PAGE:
A leader’s personal network could seem small, but their mobilization power could be gargantuan. A call-to-action from them is not only heard, but executed by the swarm.
These leaders have network perfect pitch, always know how to attune and resonate with the right empathy.
If you are from a traditional organization, you might see how this relates to managerial leverage. One friend described managerial leverage as, “The ability of a person to move resources (capital and talent) to a specific business priority, with the least amount of effort possible”. For example, CEOs are often granted this power to move entire organizations. Challenges are common and no amount of leverage can guarantee a transformation program’s success. Bad habits, approval systems, bureaucracy, and individual apathy impact potential momentum.
Let’s call this concept Community Mobilization Strength. It helps to think about shaping and catalyzing networks by combining two variables: Community Reach, and Community Influence. The combination of both which then leads to Community Mobilization:
In other words, as reach and influence increases, a DAO leader’s momentum compounds. How do leaders achieve this network development? It’s grittier and more tactical than most people realize:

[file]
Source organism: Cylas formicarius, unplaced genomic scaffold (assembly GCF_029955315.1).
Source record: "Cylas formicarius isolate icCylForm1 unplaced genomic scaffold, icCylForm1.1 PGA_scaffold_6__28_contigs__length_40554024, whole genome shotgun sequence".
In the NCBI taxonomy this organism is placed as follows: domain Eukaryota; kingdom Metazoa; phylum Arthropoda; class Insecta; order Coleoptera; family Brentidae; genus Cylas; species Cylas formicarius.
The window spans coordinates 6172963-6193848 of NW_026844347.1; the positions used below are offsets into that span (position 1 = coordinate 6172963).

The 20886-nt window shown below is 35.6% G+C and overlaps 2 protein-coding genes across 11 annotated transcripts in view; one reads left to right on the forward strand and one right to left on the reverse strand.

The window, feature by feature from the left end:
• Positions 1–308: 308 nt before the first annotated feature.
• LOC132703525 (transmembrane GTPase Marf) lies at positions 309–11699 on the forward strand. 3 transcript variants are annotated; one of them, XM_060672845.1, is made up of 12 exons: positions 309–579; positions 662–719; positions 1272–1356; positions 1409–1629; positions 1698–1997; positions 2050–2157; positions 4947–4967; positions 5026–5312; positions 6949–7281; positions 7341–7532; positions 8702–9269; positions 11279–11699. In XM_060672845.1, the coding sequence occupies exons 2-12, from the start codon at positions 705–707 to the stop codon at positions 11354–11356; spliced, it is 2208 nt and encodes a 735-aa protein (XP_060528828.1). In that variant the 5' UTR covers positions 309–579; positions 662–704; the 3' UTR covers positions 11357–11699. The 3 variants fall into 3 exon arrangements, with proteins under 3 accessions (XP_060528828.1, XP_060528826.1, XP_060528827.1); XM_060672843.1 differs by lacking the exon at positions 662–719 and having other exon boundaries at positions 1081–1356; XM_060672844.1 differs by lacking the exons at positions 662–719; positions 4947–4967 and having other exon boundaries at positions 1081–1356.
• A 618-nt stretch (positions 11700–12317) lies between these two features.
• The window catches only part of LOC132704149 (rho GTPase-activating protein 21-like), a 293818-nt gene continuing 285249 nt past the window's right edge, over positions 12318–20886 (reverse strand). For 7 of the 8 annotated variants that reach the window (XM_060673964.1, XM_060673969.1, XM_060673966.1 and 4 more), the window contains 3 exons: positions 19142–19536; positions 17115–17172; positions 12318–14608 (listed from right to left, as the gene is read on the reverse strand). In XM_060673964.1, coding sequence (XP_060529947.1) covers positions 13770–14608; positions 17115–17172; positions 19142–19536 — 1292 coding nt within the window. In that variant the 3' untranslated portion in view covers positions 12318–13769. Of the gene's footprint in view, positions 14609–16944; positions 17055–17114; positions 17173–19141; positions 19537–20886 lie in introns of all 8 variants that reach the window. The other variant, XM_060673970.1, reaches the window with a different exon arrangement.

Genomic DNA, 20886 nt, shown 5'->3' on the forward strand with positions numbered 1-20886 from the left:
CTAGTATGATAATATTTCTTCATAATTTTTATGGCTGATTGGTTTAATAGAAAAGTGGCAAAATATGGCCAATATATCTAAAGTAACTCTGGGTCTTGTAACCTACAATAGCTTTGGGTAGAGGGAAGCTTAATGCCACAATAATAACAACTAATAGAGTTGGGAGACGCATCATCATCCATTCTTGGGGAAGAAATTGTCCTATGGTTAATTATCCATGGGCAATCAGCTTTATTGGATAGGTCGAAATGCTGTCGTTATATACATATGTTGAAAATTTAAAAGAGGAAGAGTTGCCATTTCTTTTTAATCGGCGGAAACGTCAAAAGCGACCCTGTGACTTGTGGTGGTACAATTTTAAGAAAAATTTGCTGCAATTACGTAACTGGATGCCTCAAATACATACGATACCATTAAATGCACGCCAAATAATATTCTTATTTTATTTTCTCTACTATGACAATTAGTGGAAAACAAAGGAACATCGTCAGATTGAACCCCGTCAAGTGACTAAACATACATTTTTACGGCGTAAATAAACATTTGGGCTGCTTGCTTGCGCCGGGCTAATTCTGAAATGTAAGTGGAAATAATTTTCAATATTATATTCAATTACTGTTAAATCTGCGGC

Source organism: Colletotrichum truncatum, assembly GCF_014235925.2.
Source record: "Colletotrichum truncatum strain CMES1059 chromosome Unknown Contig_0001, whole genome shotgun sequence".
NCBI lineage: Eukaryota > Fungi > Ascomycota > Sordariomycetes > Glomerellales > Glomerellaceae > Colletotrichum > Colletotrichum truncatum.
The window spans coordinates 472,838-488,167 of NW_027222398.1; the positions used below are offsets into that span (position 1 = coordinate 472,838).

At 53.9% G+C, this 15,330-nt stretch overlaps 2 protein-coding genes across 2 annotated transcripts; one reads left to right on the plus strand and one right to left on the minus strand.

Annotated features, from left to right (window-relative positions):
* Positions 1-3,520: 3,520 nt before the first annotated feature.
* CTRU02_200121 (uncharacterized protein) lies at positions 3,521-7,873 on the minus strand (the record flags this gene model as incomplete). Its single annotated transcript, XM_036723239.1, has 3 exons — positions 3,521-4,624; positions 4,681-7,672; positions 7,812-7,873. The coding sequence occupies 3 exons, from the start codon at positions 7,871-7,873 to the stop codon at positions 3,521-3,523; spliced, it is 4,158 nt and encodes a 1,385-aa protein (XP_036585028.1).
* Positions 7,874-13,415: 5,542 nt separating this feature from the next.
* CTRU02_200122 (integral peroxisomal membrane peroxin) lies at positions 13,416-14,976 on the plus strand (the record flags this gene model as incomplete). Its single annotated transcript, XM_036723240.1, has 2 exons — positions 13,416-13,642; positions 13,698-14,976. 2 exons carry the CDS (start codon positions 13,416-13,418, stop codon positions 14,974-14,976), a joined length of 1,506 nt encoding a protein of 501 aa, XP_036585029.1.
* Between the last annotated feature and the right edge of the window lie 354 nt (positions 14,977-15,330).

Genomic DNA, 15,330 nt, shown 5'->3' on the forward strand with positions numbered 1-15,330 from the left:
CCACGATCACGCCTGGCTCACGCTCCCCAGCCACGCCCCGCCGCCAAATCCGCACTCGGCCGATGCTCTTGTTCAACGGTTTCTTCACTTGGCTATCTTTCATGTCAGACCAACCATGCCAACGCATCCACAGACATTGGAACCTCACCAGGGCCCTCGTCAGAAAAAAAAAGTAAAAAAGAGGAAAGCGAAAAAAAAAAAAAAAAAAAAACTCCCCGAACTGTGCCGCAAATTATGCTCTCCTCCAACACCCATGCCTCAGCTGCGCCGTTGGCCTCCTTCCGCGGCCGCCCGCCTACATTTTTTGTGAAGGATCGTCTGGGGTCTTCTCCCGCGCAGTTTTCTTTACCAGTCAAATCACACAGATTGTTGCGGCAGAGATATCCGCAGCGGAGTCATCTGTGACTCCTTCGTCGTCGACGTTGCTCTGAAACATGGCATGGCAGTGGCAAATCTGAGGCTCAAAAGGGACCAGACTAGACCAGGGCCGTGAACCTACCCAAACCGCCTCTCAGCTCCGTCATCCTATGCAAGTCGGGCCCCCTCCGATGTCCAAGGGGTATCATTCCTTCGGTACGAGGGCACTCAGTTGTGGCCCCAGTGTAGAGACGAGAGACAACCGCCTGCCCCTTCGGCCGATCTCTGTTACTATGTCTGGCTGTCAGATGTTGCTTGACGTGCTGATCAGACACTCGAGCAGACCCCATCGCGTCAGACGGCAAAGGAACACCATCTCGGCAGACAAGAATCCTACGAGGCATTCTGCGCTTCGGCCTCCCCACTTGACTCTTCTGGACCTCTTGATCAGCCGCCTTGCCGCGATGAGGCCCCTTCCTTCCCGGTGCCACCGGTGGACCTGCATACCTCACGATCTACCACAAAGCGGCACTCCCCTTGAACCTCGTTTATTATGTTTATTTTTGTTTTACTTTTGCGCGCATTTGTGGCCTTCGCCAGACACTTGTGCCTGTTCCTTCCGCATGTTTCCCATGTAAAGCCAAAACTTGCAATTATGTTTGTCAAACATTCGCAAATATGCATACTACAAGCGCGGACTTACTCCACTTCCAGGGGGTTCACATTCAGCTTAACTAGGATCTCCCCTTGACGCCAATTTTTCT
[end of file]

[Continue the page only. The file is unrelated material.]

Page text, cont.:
The last piece is crucial. The benefit of developing others compounds over time and outweighs the initial investment required. As a result, those with most influence in web3 are often those that have helped others become leaders.
This might be the killer feature of DAO leadership: there’s an incentive for mutual growth. This self-reinforcing loop becomes a recursive process.
Navigating the unknown digital world is a hard task. We can no longer rely on explicit direction, when none of us fully understands the breadth of the impact of this new technology and cooperation models.
And yet, we can give each other courage and strengthen our networks. We can move away from traditional frameworks of directive leadership and increase our focus on helping each other craft new paths.
Next Generation Organization Characteristics, via Simon Wardley
Status as a Service, via @eugenewei
Impact Networks (Book), via David Ehrlichman
Index Coop Operating Model Evolution via @indexcoop